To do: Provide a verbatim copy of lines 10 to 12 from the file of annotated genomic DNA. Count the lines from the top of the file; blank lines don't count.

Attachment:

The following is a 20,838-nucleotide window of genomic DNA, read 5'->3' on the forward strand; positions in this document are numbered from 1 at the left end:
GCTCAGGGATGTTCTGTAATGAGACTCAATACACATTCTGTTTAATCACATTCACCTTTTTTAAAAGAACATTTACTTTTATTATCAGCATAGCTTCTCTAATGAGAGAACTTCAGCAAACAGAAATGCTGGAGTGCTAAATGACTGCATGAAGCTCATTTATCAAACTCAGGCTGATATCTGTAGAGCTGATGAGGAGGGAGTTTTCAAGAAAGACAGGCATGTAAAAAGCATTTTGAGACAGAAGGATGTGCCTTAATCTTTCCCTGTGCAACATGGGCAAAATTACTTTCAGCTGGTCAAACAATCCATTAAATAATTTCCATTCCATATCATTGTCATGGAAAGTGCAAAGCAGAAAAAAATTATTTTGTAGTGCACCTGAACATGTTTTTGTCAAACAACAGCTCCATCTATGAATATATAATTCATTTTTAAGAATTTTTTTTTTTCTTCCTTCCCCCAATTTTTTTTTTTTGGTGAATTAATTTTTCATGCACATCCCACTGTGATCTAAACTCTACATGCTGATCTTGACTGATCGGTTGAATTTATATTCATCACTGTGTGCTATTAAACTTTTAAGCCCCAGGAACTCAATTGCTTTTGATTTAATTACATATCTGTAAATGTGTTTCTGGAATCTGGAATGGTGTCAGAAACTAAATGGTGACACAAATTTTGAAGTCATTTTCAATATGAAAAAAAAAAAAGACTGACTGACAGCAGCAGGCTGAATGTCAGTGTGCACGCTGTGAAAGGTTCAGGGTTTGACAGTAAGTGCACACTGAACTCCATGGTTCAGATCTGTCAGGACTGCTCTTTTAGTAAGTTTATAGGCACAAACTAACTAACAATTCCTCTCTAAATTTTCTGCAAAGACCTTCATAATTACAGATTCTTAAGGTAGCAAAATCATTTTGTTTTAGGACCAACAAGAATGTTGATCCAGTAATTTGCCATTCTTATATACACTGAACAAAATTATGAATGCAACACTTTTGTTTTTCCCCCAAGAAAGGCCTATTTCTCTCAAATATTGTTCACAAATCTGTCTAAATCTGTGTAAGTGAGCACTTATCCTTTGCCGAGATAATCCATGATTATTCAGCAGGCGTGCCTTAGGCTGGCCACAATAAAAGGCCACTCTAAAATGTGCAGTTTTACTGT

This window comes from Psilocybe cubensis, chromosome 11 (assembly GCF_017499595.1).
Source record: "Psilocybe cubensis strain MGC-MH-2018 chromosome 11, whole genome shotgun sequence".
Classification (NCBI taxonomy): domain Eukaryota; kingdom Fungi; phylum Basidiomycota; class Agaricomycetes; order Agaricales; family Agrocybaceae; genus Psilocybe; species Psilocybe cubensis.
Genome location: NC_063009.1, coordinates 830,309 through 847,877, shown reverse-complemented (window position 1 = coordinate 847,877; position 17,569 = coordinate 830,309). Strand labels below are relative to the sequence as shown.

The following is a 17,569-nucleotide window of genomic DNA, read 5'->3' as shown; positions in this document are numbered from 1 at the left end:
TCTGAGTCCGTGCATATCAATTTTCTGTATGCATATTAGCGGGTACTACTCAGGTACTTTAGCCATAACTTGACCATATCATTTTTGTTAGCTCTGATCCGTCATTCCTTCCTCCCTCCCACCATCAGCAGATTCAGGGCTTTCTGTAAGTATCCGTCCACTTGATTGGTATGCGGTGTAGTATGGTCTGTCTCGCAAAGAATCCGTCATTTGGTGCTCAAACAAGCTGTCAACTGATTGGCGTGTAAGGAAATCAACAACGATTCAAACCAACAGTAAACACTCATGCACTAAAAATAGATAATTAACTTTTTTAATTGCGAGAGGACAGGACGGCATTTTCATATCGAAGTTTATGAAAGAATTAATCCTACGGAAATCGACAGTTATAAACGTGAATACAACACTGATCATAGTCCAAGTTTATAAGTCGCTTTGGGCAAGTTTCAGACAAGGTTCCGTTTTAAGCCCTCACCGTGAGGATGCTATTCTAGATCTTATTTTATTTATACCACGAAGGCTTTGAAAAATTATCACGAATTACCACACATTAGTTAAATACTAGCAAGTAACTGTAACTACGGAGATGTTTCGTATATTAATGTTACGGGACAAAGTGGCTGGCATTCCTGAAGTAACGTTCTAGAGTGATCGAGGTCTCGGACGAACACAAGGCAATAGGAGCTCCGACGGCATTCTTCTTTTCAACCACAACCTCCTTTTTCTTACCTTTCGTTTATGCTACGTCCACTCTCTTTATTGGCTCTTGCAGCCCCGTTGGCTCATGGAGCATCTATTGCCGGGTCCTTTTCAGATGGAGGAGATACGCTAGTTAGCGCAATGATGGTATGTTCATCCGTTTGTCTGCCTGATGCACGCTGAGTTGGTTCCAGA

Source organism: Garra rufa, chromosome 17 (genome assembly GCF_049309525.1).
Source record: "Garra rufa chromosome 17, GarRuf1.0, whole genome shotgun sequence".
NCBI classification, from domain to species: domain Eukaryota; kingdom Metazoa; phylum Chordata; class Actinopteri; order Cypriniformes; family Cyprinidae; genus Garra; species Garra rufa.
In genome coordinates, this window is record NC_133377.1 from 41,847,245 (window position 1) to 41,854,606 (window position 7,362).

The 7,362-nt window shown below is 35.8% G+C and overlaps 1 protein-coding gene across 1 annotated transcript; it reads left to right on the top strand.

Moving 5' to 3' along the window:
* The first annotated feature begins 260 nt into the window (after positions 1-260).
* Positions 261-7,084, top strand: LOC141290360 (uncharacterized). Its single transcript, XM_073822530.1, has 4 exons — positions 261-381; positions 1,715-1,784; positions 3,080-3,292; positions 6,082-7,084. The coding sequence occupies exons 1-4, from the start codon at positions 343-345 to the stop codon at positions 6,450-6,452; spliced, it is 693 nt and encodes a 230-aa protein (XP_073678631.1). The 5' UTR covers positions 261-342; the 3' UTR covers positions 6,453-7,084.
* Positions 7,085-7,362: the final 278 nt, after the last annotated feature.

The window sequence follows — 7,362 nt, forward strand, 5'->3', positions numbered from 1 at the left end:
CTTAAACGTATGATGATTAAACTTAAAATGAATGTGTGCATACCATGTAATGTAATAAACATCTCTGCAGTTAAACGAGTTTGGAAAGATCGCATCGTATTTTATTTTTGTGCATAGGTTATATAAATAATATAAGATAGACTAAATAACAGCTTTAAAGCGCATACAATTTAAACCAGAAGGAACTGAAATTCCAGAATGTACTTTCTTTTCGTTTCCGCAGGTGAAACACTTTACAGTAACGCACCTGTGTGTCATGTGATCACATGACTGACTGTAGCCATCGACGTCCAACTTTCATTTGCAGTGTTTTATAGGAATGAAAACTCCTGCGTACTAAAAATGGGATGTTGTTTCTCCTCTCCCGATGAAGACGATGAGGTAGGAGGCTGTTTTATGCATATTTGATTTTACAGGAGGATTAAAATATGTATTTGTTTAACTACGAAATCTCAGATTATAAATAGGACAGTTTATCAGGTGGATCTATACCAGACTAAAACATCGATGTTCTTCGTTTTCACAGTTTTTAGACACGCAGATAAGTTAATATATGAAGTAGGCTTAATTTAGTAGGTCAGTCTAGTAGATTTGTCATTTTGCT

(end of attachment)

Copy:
Source record: "Garra rufa chromosome 17, GarRuf1.0, whole genome shotgun sequence".
NCBI classification, from domain to species: domain Eukaryota; kingdom Metazoa; phylum Chordata; class Actinopteri; order Cypriniformes; family Cyprinidae; genus Garra; species Garra rufa.
In genome coordinates, this window is record NC_133377.1 from 41,847,245 (window position 1) to 41,854,606 (window position 7,362).